Which statement describes a technique that painters during the Pax Romana used to depict figures?

NetherCraft 0

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3 Answers

  • Bit of a trick question.

    That era in Roman art (Emperor Augustus) was best known for its architecture and sculpture, which was heavy influenced by Greek architecture and sculpture.

    In any case, most of the surviving paintings of that era are are wall paintings, the majority of which come from Pompeii, Herculaneum, and Rome. Since we have essentially no Classical Greek or Hellenistic wall painting examples, it is difficult to compare the Roman vs. Greek elements.

    I believe it’s generally agreed that the Roman wall paintings did borrow from the Greek styles. Some examples you might try to find online:

    “Peaches and Glass Jar” about 50 AD

    “Scenes of a Dionysiac Mystery Cult”, about 50 BC

    The Odyssey Landscapes

    Many of the earliest wall pairings were imitations of colored marble paneling (the “First Style”)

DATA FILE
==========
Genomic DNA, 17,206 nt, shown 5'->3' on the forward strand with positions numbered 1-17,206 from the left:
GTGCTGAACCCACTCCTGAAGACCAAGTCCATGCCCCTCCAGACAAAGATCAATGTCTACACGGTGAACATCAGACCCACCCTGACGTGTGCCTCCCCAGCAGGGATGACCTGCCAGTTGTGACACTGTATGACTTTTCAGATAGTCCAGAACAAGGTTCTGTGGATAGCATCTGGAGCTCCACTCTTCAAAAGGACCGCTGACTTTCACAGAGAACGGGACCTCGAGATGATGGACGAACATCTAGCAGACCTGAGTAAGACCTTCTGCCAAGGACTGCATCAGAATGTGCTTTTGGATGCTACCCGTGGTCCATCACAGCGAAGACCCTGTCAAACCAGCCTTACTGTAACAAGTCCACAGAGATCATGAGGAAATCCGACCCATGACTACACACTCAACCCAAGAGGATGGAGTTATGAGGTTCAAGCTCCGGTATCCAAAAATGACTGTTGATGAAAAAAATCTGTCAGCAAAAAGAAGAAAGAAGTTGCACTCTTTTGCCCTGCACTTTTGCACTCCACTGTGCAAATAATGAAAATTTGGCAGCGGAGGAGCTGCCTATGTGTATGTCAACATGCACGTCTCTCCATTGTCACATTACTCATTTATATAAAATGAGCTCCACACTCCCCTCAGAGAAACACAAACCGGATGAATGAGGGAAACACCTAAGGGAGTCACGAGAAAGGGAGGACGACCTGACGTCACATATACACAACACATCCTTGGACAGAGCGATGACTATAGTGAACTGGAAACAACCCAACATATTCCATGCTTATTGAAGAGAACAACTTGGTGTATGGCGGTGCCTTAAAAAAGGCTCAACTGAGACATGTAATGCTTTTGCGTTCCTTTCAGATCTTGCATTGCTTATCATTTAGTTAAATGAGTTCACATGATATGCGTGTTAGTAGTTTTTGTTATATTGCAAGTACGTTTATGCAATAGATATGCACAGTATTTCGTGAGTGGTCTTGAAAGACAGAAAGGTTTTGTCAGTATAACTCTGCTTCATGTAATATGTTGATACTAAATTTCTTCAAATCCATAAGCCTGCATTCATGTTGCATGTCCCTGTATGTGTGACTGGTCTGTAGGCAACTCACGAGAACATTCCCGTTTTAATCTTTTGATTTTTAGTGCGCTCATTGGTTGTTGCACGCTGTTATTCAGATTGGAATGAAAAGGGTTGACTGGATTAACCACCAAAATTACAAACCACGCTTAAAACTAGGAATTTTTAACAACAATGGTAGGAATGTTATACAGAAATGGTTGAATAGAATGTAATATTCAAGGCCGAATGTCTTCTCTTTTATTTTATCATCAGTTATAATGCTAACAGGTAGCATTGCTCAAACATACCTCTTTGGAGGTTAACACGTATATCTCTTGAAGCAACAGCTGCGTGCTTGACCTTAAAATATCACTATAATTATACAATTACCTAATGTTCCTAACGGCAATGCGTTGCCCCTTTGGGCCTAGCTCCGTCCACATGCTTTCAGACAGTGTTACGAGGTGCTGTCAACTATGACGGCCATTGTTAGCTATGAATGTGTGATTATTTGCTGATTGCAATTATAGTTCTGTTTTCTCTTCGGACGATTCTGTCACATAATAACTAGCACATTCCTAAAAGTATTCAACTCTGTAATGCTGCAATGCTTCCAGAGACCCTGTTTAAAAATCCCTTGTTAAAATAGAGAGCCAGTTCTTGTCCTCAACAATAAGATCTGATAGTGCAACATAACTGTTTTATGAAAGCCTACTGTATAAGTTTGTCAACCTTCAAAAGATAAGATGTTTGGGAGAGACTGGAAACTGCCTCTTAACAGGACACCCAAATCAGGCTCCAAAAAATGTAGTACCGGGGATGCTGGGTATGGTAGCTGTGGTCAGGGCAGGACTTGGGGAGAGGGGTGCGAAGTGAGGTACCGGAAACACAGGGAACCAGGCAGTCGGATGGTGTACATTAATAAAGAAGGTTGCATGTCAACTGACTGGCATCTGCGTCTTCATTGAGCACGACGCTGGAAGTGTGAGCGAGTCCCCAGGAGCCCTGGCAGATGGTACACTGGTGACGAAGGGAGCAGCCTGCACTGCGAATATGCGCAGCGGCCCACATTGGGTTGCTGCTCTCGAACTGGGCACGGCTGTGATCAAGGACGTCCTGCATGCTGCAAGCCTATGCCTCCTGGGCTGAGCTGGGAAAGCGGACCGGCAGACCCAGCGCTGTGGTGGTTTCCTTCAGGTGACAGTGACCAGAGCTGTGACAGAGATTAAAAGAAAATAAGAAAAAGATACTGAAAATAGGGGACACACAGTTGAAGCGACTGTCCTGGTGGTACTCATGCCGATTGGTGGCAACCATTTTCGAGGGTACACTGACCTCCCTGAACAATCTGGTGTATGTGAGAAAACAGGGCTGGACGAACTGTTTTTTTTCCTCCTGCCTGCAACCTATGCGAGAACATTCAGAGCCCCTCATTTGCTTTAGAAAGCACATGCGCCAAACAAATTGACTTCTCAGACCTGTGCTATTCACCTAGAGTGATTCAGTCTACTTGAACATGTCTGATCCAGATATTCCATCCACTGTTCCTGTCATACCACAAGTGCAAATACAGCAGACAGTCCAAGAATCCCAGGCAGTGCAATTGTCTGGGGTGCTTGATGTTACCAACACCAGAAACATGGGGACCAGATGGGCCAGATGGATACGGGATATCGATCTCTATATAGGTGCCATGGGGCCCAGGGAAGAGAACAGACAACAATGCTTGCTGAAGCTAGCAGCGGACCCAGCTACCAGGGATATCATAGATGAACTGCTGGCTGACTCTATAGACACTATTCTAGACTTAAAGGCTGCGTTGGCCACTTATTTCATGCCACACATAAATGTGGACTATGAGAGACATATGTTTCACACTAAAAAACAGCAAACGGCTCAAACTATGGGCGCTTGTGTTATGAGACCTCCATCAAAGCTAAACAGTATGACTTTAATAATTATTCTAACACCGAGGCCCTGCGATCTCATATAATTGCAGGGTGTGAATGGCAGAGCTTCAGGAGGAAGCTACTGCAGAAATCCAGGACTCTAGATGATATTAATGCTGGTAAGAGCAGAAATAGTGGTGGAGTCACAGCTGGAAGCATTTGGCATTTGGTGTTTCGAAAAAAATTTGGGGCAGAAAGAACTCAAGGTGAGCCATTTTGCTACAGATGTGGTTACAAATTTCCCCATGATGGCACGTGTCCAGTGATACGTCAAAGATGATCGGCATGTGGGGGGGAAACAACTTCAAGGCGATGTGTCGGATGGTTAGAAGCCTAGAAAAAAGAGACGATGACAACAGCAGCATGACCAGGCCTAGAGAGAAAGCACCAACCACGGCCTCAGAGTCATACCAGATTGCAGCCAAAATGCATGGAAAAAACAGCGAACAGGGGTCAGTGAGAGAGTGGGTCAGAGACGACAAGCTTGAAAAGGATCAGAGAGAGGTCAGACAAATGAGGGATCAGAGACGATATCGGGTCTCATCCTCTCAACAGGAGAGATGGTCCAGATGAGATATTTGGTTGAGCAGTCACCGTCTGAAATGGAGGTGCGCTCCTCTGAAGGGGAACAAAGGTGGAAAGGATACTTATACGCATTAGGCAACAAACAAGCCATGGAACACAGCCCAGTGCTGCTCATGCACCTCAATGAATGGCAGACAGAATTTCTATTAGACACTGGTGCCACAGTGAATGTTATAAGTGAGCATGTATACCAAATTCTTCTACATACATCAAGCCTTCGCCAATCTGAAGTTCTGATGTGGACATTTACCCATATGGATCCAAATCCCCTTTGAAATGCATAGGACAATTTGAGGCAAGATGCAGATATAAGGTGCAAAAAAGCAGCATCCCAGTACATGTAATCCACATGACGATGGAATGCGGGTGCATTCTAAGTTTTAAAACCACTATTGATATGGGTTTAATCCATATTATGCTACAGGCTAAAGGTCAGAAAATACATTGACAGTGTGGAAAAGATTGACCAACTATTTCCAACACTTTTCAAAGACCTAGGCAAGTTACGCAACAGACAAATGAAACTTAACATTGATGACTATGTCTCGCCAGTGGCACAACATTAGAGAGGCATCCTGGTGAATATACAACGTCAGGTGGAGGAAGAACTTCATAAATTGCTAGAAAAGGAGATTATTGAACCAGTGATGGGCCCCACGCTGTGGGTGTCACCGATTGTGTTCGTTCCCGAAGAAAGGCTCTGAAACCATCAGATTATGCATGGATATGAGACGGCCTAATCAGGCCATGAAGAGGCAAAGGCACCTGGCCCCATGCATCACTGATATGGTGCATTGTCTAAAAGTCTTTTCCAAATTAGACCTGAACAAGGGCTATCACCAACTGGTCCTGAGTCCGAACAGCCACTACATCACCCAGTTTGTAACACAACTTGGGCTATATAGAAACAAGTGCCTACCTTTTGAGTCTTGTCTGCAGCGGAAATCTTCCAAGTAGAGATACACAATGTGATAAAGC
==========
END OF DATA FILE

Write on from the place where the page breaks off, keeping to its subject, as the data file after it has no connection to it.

The Second, Third and Fourth Styles began to use illusionistic perspective, landscapes, and mythical scenes. Essentially, the “looking through a window” effect.

    The differences and overlapping styles make the differences in the Second – Fourth Styles difficult to distinguish, although it was during the Fourth Style, the most intricate of all, that Mt. Vesuvius erupted (in 79 AD), burying Pompeii and Herculaneum.

    Ok, hope that helps.

  • The Pax Romana (Roman Peace) was a 50 year period in which there were no wars. Modern man hasn’t exceeded that lofty goal in all the years since!

  • Artists added shading to give figures a sense of form.

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